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Our Friendly Skies - December 2009

November 30, 2009|By ROD MARTIN / Brish Planetarium and ANDY SMETZER / Tristate Astronomers

Visible evening planets



Jupiter is in the southwest after sunset.

Mercury is visible low in the southwest.

Mars rises before midnight.

Visible morning planets



Mars is high in the southwest.

Saturn rises shortly before the sun.

For more information about the visible evening planets and nighttime sky, download the planetarium's podcast "Skylights" from antpod.com.

Solar System



This month, the visible planets seem to be in transition. Some of the brightest ones are becoming harder to observe well, while others are not well placed for easy observation.

A surprise may be the elusive planet Mercury. It passed behind the sun last month and re-emerged late in November. Mercury will reach greatest elongation on Dec. 18. That is the best time to see it, but it should be visible all month. Look for a bright star in the western twilight glare.

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Many people have never seen Mercury because of its proximity to the sun, it's never far from it. This month gives you a great chance to see it for yourself.

Jupiter is bright at -2.2 magnitude but is getting fainter as it approaches the sun. It is the brightest starlike object in the southwest after dark.

Jupiter helps us find the dimmest of the classical planets, namely Neptune, this month. The two giants are close to each other several days, but are within 0.6 degrees on Dec. 21. That is about the width of the full moon.

Neptune will be north of Jupiter. You should see Neptune with a good pair of binoculars; just remember that it will look like a dim star.

Mars rises around 11 p.m. early in December, but around 8 p.m. late. It is within the constellation Leo toward the right of the backwards question mark that resembles the head of the king of beasts. Mars is now brighter than any of the nearby stars except a couple below Orion. Mars can be identified by its reddish color.

Saturn rises around midnight and is high in the morning.

Venus has dropped too close to the sun to see well. Wait until 2010 to see it pop up into the evening sky.

Geminid Meteor Shower



One of the easiest meteor showers to observe is the Geminid Meteor Shower.

This is a convenient shower because it is one of the few that is visible before midnight. The meteors will seem to originate from the area of the Gemini Twins, which is visible most of the night. The peak activity is the night of Dec. 13/14. Expect many bright, medium speed meteors to cross the sky.

Sun and moon



Because of the earth's tilt, the sun has been climbing lower and lower in the sky since the beginning of summer in June. On Dec. 21, the sun bottoms out 23.5 degrees south of the equator. On Earth, the location is marked by the Tropic of Capricorn. This is the winter solstice, which is Dec. 21 at 12:47 p.m.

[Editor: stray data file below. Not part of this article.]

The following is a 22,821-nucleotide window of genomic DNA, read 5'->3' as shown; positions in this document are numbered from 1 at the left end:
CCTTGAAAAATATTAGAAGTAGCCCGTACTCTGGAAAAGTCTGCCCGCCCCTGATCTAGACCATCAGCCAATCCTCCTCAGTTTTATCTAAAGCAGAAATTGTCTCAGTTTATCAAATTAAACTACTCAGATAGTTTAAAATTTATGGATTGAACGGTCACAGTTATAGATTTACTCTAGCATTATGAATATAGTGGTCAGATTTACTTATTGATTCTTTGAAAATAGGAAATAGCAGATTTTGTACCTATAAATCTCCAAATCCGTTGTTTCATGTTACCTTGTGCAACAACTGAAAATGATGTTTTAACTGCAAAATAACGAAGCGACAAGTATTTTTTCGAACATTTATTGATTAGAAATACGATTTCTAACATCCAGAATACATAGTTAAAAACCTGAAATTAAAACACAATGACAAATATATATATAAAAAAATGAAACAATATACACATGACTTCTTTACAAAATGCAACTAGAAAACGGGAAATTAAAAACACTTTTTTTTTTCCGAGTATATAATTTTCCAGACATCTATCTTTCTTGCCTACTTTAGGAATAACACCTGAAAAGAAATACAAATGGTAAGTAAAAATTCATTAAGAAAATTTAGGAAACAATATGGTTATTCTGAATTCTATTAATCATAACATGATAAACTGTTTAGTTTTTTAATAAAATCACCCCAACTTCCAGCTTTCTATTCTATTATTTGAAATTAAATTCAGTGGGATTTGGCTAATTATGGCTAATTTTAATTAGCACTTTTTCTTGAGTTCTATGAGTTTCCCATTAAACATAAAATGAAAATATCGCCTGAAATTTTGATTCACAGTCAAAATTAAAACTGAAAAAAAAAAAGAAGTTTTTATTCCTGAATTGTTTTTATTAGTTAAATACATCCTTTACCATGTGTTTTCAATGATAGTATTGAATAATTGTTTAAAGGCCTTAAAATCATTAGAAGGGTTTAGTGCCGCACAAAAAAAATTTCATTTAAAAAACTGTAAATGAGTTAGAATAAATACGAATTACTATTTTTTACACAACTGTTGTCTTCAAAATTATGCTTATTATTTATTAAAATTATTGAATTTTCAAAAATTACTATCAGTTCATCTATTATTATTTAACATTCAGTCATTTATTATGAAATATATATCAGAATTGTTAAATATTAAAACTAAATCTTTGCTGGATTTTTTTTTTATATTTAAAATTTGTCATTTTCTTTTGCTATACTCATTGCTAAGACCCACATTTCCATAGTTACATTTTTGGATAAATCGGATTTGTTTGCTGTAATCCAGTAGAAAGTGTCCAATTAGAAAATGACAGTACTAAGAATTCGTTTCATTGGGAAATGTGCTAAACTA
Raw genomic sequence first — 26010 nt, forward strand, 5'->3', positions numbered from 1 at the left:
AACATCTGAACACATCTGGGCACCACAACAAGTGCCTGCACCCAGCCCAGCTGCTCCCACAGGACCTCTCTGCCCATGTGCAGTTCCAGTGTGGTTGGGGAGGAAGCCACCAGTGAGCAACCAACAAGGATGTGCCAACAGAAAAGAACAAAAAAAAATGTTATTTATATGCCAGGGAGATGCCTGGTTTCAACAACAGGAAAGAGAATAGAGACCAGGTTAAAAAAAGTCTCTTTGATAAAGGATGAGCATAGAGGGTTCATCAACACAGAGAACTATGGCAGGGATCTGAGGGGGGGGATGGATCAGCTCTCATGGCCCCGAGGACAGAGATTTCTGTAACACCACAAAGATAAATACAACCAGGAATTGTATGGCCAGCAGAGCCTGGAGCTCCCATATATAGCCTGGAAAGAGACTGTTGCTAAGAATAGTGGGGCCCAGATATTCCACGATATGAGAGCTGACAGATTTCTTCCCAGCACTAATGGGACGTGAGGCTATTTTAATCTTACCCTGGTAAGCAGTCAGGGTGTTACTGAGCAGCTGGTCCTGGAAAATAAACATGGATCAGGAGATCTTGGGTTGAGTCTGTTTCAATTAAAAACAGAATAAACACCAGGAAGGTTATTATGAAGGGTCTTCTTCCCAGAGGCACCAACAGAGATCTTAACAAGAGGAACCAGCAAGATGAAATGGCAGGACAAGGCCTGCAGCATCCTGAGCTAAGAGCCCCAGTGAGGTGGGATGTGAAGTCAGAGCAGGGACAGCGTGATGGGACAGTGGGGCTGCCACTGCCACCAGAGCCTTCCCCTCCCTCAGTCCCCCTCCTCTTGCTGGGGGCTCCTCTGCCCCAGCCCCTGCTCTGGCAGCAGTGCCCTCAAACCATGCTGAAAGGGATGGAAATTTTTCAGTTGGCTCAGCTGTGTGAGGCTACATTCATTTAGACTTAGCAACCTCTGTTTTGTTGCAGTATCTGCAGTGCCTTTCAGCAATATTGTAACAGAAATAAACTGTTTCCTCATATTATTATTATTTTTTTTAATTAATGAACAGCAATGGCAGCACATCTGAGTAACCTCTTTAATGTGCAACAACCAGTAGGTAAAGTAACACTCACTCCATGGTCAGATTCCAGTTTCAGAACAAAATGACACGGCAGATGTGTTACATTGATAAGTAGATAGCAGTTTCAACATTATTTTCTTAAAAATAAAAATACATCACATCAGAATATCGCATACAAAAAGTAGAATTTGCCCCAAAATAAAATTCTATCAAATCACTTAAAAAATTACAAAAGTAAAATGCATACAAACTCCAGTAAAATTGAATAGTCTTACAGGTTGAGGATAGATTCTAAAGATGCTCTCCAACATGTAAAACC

The bottoming out of the sun and its rising higher has been the origin for many "rebirth of the sun" celebrations throughout history. You can hear about some of these ideas at the planetarium on Tuesdays in December as well as at Discovery Station in downtown Hagerstown on Saturday, Dec. 19.

You will see more about these events below.

On Dec. 1, the sun rises at 7:12 a.m.. and sets at 4:47 p.m. for nine hours and 35 minutes of daylight. On the solstice, Dec. 21, the sun rises at 7:28 a.m. and sets at 4:50 p.m. for nine hours and 22 minutes of daylight. This is the shortest daylight of the year. By Dec. 31, the sun rises at 7:31 a.m. and sets at 4:56 p.m. for nine hours and 25 minutes of daylight.

The sun enters the astronomical boundaries of Sagittarius from Ophiuchus on Dec. 18.

The moon reaches full on Dec. 2, last quarter on Dec. 8, new on Dec. 16, first quarter on Dec. 24, and a second full moon on Dec. 31. The second full moon in the same calendar month is called the "Blue moon." So 2009 ends and 2010 begins with a big, bright, blue moon, even the color won't be blue.

Brish Planetarium and events



The public planetarium program is "'Tis the Season." The program examines many of the seasonal customs based on light as well as various winter holiday traditions including Yule, greenery, Santa and the Christmas star. The programs are held on Tuesday, Dec. 1, 8, 15 and 22 at 7 p.m.

Admission costs $3 for adults, $2 for children and students, and senior citizens with a WCPS Gold Card are free.

Rod Martin, resource teacher of the Brish Planetarium, will present the "Star of Bethlehem" at Discovery Station in Hagerstown during the afternoon of Dec. 19. This PowerPoint presentation highlights the night sky and ideas about the stars. Contact Discovery Station for more details.

The planetarium is at the central offices of Washington County Public Schools on Commonwealth Avenue off Frederick Street in Hagerstown.

The planetarium's Web site is http://www.wcps.k12.md.us/depts_programs/planetarium/index.html.  For more information about schedules and special events, go to www.tristateastronomers.org.

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